It's August, and the heat is on. I'm not talking about the weather, but rather the temperature of town hall meetings that Democratic representatives are trying to conduct for their constituents during the House of Representatives' scheduled "Summer District Work Period."
The town hall meeting, a tradition that goes back to colonial New England, is intended to allow local people to speak and voice concerns, as well as ask questions of elected officials. How civil. How democratic. How American!
Now let's jump from seventeenth-century colonial New England to America in the summer of 2009. Town hall meetings organized by Democratic members of Congress have been highjacked by groups of right-wing extremists who don't come for civil dialogue on Obama's health care reform but rather to create noise, confusion, and ultimately prevent any logical discussion whatsoever.
Americans under Amendment I of the United States Constitution have "freedom of speech" and the right "peacefully to assemble." These two ideas, declared in the same sentence under our Bill of Rights, should work simultaneously for a town hall meeting. But they can't when one side's sole purpose is to shut down the assembly.
Jake Tapper of ABC News stated that in Austin "Rep. Lloyd Doggett, D-Texas, was shouted down before he could even speak." In an interview with ABC News, Doggett questioned the authenticity of the protests: "This notion of a grass-roots campaign is totally and completely phony."
House Speaker Nancy Pelosi sent out a facts sheet that refers to the "grass roots" campaign from the right as "Astroturf, the Washington euphemism for a corporate public relations campaign disguised to look like a grassroots citizen movement," according to Patricia Murphy of Politics Daily. Could these down-home protestors be pawns for the health care industry?
Jake Tapper's article states "there's clearly some organization and strategy" to the disruptive protests at town hall meetings. He quotes Bob MacGuffie who says, "We're organizing those voices, but it's a real emotion, from coast to coast." Why can't MacGuffies' followers use reasoning rather than disruption and discord to change the hearts and minds of their Democratic representatives?
Tapper mentions a memo, actually it's a leaked signed memo entitled "Rock the Town Halls — Best Pratices" by MacGuffie, who is a founding member of Right Principles, a right-wing website. The memo outlines the strategies for the so-called "grass roots" movement.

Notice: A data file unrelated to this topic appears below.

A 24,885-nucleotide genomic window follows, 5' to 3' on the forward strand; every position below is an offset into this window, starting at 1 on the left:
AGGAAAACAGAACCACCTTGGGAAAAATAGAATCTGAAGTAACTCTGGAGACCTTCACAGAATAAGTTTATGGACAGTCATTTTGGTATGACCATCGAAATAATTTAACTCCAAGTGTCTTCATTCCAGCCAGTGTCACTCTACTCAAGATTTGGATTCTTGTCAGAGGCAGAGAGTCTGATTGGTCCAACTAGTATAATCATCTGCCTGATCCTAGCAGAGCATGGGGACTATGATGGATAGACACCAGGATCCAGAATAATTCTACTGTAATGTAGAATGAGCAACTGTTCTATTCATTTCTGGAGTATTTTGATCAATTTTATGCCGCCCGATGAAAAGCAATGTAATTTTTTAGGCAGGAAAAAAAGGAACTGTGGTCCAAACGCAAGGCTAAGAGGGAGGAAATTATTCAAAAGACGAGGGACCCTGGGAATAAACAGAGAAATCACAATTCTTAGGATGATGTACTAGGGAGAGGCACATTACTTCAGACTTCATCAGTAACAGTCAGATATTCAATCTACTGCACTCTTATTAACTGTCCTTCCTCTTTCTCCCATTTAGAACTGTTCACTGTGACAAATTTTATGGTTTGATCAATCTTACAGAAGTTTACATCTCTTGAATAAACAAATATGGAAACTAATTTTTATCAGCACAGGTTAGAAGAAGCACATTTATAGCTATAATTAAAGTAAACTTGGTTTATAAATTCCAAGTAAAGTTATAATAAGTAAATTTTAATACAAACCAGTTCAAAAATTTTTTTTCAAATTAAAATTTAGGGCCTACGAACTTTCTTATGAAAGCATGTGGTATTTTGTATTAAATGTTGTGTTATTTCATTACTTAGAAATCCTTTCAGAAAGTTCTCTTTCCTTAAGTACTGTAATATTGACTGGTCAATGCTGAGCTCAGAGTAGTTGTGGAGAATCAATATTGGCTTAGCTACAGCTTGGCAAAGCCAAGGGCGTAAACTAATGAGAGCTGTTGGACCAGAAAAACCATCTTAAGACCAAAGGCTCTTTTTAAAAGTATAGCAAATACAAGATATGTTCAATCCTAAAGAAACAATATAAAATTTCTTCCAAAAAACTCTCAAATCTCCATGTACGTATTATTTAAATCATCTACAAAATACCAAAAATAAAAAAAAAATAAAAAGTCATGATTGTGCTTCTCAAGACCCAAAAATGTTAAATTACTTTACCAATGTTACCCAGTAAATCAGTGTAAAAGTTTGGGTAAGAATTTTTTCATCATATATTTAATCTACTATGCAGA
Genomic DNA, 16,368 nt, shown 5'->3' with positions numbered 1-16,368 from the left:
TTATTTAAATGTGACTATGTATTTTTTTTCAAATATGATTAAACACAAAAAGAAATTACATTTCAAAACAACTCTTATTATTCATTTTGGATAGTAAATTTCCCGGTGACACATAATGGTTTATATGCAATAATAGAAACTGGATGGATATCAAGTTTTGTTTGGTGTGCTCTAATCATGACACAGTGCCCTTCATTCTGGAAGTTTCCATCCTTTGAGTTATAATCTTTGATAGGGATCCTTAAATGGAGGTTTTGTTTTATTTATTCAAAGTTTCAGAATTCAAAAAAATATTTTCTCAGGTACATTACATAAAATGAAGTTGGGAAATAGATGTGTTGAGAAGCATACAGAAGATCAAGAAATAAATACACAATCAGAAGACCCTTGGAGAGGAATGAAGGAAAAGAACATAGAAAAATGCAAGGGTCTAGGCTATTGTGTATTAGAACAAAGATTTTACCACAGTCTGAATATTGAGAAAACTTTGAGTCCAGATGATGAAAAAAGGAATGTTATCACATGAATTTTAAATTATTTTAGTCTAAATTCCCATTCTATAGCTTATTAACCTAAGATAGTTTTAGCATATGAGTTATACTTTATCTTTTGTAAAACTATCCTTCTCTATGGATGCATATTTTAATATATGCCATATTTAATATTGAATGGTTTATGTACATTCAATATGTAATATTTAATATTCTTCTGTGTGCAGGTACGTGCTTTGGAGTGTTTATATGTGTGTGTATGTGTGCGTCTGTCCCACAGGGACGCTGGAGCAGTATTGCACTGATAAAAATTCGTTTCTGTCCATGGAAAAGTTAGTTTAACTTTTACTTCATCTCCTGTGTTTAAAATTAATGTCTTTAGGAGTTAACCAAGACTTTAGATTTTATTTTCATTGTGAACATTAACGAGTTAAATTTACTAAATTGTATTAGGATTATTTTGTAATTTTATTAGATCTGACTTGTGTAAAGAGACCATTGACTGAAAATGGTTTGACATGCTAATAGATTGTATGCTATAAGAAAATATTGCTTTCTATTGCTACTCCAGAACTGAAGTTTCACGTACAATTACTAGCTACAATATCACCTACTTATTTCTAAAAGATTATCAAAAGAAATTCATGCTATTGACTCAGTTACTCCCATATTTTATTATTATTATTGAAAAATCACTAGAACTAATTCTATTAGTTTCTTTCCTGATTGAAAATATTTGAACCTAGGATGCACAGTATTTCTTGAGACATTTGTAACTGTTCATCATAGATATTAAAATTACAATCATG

The three page memo, published in its entirety at thinkprogress.org, encourages protestors to "rock the boat early," "watch for an opportunity to yell out," "rattle him," "get him off prepared script and agenda," and "seek out any press."
These actions seem contrary to MacGuffie's stated belief in representative government, which appears in his little bio on the Right Principles website: "I am a firm believer in our founding fathers' concept of a 'citizen legislature,' whereby a representative of the community does their [sic] service and represents the community in the state capital or Washington D.C., and then returns to the community."
And then there is Dick Armey of FreedomWorks. You remember him — former House Majority Leader and currently corporate lobbyist, as well as chairman of FreedomWorks. According to Susan Sturgis writing for the online magazine of the Institute for Southern Studies, FreedomWorks and Americans for Prosperity are "political advocacy groups representing corporate interests with a financial stake in blocking change."
FreedomWorks and Americans for Prosperity "orchestrated the 'Tea Party' protests earlier this year against government spending, and they're now working to create an impression of strong public opposition to health care reform," states Sturgis. So are the tea baggers from the spring protests against Obama and his policies the same protestors who are shouting down their Democratic representatives? Did you notice the man with the sign that reads "Fort Stanwix Tea Party Patriots" at the town hall meeting in Utica, New York? He's the man who yelled that House Majority Leader Steny Hoyer was lying to him.
Is it any surprise that FreedomWorks and Tea Party Patriots, among other right-wing national groups, are sponsoring the march on Washington D.C. come September to protest Obama and his policies, specifically health care reform? Does this sound like a "grass roots" movement? With billions and billions of dollars at stake for the corporate health care industry, the "grass roots" town hall meeting protests smell a little like plastic — like Astroturf.
ABOUT THE WRITER
Carol Jensen is a long-time Barstow resident, graduating from Kennedy High School and Barstow College, where she was an English instructor for many years. Much of her time now is spent writing political and social commentary. She may be contacted at firstname.lastname@example.org.